Before getting a puppy, it is worth asking about the life expectancy of a German Shepherd. Some owners do not think about the age to which these dogs can live, and for them, it becomes a surprising fact that, on average, at 10-11 years, such a pet already passes into the category of “elderly”.
How long does a German Shepherd live?
Dogs of the German Shepherd breed are not long-livers. Larger dogs are known to live less than decorative pets.
The average life expectancy of a German Shepherd dog is 10 to 15 years.
This life span is influenced by many factors, such as health, lifestyle, build, and size.
There is a table that can be used to determine the approximate age correspondence of a German Shepherd dog and a human:
|Dog Age (Years)||Human Equivalent (Years)|
|Average-size GSD||Large GSD|
Up to 1.5 years old a GSD is considered a teenager, and the pet is fully formed only by the age of 2 to 3 years.
From 3 to 6-7 years old, the German Shepherd is the most active. There are rarely any diseases of the musculoskeletal system at this age, so the adult dog can move a lot and maintain a full lifestyle.
Health problems begin when the dog is 8-9 years old. During this period, genetic diseases can reveal themselves, and their joints start to deteriorate and ache. By the age of 10-11, many heavy GSDs experience discomfort when walking, moving less, and preferring to rest more.
At 13-15 years old, large dogs are considered long-livers. At this age, they need rest, complete and easily digestible food, a warm and dry room.
What affects life expectancy
Many factors influence the life expectancy of German Shepherds:
- Animal size and build
Not all German Shepherds have the same weight and height. Commonly, larger dogs live 1-3 years less. For example, a dog with a weight of 88-99 lbs (40-45 kg) and height of 25 inches (65 cm) will live less than an animal of the same breed with a bodyweight up to 77 lbs (35 kg) and height up to 23 inches (60 cm).
Many German Shepherds are kept all their lives on a chain or in a roofed doghouse outside. But here, too, conditions can vary. A dog lacking walks and constantly chained on a short chain (up to 7-10 ft (2-3 meters)) will live less than an animal that regularly goes out for a walk and is kept on a long leash (from 13-16 ft (4-5 meters)). The same applies to pets living at home. A dog with an active lifestyle (long walks, training) will live longer than an animal that is only taken out for a walk for 1 hour a day.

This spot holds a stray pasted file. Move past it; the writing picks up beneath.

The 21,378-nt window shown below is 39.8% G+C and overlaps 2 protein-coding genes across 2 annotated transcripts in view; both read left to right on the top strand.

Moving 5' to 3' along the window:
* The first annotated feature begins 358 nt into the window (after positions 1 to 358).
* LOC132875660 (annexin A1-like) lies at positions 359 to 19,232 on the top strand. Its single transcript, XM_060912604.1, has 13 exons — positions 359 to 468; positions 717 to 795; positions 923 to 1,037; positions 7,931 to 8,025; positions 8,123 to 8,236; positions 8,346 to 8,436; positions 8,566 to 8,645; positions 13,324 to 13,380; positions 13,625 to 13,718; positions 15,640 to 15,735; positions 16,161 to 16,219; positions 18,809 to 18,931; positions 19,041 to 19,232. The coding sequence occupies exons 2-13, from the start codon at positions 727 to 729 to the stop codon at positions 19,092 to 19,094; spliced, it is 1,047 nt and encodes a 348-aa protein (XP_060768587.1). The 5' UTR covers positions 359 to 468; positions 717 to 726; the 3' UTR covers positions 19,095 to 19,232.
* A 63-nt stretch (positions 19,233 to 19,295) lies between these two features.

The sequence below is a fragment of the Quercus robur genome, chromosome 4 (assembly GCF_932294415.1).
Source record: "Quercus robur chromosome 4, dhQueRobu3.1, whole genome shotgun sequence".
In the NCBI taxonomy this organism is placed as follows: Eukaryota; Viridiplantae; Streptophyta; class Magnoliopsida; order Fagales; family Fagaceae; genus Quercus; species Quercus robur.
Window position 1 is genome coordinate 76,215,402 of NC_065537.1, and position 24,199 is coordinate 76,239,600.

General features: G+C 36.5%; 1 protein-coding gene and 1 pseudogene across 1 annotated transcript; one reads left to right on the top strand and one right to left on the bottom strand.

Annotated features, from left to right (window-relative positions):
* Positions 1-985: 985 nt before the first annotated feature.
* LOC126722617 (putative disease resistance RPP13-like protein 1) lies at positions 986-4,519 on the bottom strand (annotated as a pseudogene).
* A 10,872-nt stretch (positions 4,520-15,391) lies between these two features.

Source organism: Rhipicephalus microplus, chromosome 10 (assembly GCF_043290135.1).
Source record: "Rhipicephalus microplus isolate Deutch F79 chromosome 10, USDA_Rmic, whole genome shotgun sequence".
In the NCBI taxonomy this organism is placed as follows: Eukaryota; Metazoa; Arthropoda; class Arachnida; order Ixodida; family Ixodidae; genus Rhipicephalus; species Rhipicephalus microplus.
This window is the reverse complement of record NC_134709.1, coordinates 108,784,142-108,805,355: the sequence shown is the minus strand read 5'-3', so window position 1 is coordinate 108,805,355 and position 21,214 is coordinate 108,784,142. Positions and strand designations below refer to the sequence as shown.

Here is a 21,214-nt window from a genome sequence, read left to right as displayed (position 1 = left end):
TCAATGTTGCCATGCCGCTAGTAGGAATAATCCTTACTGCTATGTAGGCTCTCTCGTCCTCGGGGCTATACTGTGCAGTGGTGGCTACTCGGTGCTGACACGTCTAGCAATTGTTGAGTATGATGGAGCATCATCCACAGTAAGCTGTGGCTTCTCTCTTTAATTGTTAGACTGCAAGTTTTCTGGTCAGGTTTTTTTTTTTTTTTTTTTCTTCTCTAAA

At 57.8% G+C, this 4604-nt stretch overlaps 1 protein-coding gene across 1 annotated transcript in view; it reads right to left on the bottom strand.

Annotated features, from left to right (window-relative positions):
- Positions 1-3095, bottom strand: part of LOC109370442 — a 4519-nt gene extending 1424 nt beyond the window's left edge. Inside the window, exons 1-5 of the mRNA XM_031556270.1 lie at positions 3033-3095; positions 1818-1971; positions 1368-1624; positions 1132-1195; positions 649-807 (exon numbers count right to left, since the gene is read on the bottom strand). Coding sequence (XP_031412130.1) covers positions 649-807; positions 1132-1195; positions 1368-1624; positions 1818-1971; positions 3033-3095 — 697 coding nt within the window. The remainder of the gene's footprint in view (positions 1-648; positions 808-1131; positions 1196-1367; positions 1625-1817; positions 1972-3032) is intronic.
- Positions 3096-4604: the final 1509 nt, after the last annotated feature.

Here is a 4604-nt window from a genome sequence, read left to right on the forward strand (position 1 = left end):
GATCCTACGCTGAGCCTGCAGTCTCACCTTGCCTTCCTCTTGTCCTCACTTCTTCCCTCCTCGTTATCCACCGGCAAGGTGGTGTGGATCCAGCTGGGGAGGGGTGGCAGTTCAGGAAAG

There is an opinion that males live 1.5-2 years less than females, but it depends not only on the sex but also on the size (males are always larger and more massive than females).
Persistent lack of minerals and vitamins leads to metabolic disorders and the development of diseases that can shorten the life span. That is why it is crucial to make the proper diet for your pet.
- Psychological environment and communication with the owner
GSDs need constant contact with humans. Animals lacking this are under continuous stress, and this has an impact on their lifespan. Shepherds that live in continual isolation die earlier than pets that have constant contact with the owner.
- Genetic diseases
Many German Shepherds suffer from musculoskeletal system diseases (dysplasia, joint inflammation, arthritis, osteochondrosis, etc.). The breed individuals are also prone to dermatitis, allergies and other skin disorders. Animals with such diseases live less than healthy dogs.
Some owners constantly feed their pets, and as a result, they get obese. Being overweight puts a lot of stress on all the organs, so obese dogs die before lean and fit ones.
How to Extend the Life of a German Shepherd
Many owners seek to extend the life of their beloved four-legged friend.
Here are a few rules to follow:
- Watch your dog’s weight
Obesity is terrible even for young dogs, and it’s deadly for older pets. Being overweight puts more stress on joint tissues, leading to arthrosis, arthritis, and other diseases. Internal organs are covered with a thick layer of fat and can no longer function properly. Be sure to monitor the amount of food your dog eats. An older German Shepherd dog is best kept in a condition in which the ribs are well palpable.
- Having daily exercise
Many animals over the age of 10-11 years prefer to lie down more and refuse to take long walks. But the movement for shepherds is vital. Make your pet go out for at least a short walk, stopping to rest if necessary.
- Eliminate stress
Treat your four-legged friend well. No one knows how long an elderly pet will live, so socialize with him daily, pet him, and offer him his favorite treats. Don’t bring new pets into the house, as this can have a negative impact on the health of the elderly pet.
- Regular checks at the vet
Show your dog to the vet more often. Every six months, urine and blood tests should be done to detect the development of the disease and initiate treatment.
- Keep your pet mentally active
Shepherds are in great need of regular training. Even if your pet has become elderly, don’t stop learning new commands and repeating old ones.
If the quality of life of an old German Shepherd has significantly reduced, he is experiencing severe pain, and no supportive measures can help to relieve his condition, it is worth thinking about humane euthanasia. For this procedure, it is better to invite an experienced veterinarian to your home so that the dog will go quietly in his familiar home environment.
German Shepherds do not live as long as many people would like. However, if you choose a puppy from a good kennel from strong and healthy parents, there is a chance that the pet will live up to 15-16 years. Observe all the rules of care: proper diet, regular active walks, periodic check-ups with the doctor.